Why Fans Matter in Transmedia Storytelling

According to Henry Jenkins, the leading expert in Transmedia storytelling, in his text on the subject, Convergence Culture, “Transmedia storytelling is storytelling by a number of decentralized authors who share and create content for distribution across multiple forms of media. Transmedia immerses an audience in a story’s universe through a number of dispersed entry points, providing a comprehensive and coordinated experience of a complex story.” 

Jenkins definition of transmedia that it works if there are multiple story tellers or authors, but there is another school of thought that should be addressed, that there is a singular person at the helm of the transmedia story telling. In my case study of The Lizzie Bennet Diaries, we see that one creative director also works for a transmedia franchise. And one of the most famous franchises of all time, Star Wars was sole in the hands of George Lucas until a few years ago when Lucasfilm was acquired by Disney. Up until that time, Lucas had a tight rein on who could write “fanfiction” or other Star Wars-inspired media (not limited to movies, music, and written works). Now the franchise is still expanding. An interesting note about the Star Wars universe, the new movie will be based off of the Star Wars movies and not the books that have their own expanded universe, essentially creating two different Star Wars universes. Transmedia analysis will be interesting when more details about the plot arrive.

But to prove Jenkins point, there are many franchises that are successful with more than one storyteller. For example, Wizard of Oz started as a children’s book series in the early 1900’s. Then it was turned into a play. The most famous adaptation is the 1939 film starring Judy Garland. Over the years since the film there have been numerous reiterations, adaptations and television shows that have showed different sides of the land of Oz. The most interesting interpretation of Oz comes in the form of a book, Wicked by Gregory Maguire, which tells the story of the Wicked Witch of the West from birth to death. Since it has inspired a Broadway musical, and the story has largely been accepted into the cannon of the story. Fans of Wizard of Oz the film now have Wicked as a delicious background on which to interpret the political structure and character motivations like never before. A franchise has expanded on its own, through fans writing their own ideas.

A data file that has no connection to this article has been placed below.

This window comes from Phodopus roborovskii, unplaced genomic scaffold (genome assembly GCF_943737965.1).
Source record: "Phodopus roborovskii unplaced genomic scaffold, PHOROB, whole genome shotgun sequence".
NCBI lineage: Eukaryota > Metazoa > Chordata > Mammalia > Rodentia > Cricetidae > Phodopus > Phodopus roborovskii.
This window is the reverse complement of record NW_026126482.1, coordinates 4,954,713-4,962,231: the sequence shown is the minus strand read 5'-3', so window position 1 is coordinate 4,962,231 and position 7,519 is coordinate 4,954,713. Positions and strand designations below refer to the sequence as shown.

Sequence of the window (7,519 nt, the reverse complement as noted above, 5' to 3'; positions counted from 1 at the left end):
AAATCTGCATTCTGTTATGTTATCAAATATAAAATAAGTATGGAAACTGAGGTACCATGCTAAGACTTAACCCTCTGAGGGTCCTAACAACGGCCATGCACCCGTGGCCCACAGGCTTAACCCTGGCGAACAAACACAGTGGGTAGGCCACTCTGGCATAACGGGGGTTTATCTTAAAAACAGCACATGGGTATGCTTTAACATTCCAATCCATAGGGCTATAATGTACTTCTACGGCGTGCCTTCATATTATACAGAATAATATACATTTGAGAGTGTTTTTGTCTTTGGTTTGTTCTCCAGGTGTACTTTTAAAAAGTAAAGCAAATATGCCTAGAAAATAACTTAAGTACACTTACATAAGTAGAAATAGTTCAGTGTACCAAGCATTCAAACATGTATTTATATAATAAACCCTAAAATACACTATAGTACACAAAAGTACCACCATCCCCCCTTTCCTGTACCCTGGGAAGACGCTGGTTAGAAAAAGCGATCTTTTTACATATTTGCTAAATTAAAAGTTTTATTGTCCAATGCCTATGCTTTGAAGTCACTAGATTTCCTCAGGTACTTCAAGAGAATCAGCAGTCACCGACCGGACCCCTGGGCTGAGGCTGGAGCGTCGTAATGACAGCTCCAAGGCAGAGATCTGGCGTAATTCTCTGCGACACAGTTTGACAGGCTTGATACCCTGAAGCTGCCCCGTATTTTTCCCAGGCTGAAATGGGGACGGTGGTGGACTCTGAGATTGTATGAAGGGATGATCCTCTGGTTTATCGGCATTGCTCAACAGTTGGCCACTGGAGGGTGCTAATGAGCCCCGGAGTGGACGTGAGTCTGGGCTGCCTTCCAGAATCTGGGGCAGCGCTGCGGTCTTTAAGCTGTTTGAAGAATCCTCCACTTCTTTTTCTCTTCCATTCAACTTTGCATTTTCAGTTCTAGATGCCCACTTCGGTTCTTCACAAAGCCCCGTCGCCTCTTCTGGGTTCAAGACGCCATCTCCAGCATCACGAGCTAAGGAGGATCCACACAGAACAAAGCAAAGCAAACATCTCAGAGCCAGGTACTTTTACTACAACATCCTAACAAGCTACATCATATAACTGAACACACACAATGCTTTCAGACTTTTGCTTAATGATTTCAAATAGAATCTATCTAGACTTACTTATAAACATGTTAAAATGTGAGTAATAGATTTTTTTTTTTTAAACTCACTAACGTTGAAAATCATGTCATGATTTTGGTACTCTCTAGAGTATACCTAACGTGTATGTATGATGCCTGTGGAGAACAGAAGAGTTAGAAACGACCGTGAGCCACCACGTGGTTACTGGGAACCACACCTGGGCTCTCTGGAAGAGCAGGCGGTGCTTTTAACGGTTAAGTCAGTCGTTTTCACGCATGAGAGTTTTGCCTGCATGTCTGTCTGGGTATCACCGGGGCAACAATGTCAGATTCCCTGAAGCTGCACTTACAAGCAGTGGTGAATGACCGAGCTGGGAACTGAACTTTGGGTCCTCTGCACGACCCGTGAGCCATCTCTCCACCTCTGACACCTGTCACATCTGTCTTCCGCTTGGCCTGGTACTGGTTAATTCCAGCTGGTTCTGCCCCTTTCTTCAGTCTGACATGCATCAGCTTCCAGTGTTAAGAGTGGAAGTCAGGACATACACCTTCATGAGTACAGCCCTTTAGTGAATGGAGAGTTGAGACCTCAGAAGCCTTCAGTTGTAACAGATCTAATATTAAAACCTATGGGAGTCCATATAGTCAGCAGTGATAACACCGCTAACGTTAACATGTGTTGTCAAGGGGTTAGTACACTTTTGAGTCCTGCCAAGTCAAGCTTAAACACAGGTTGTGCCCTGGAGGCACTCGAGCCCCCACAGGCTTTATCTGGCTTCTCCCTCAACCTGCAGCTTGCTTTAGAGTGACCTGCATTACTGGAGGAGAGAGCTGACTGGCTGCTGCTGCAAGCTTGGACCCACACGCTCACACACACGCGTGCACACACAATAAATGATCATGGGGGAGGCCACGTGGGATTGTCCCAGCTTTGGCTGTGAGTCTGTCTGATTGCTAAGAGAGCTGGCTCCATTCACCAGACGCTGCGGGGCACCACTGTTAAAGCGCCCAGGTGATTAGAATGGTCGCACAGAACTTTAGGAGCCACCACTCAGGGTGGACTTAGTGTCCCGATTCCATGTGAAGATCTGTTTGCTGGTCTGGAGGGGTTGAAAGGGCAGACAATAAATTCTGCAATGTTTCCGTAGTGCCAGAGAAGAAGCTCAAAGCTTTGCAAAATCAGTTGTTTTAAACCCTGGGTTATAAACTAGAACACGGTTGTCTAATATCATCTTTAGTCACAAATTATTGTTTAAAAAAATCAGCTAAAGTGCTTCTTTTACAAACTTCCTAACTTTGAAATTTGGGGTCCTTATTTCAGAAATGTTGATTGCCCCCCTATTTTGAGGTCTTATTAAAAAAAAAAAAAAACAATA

The problem with fan fiction, as it stands now, is that many creators will not see it as a way to expand the universe as they see it. Take for instance George Lucas, he was hesitant to promote or feature fan parodies on starwars.net because they were not part of the universe as he envisioned in his head. Again, J.K. Rowling was hesitant to encourage fan fiction because it told the story in a world that was not her own. A way that she solved this problem was creating the Pottermore website as a fan community. The website allows users to be sorted into a Hogwarts House.

            Fans are the number one asset to a transmedia enterprise. They are the people who influence others to read/watch/ experience whatever story they have fallen for. Fans are also important because they want the ancillary content that transmedia provides. Delving deeper into a story is what keeps the fans interested. Like I mentioned before, the fans wanted to make Star Wars parodies, fans wanted the Hogwarts textbooks and wizard fairy tales. Immersion in the world is a way for the fans to escape the current reality, something which as a cultural phenomenon, seems to be taking off at an alarming rate. That’s not to say that fan fiction and other fan created art has not been around, many Star Trek fans wrote fan fiction during the shows run in the 1960-1980’s. Today’s fans have more impact.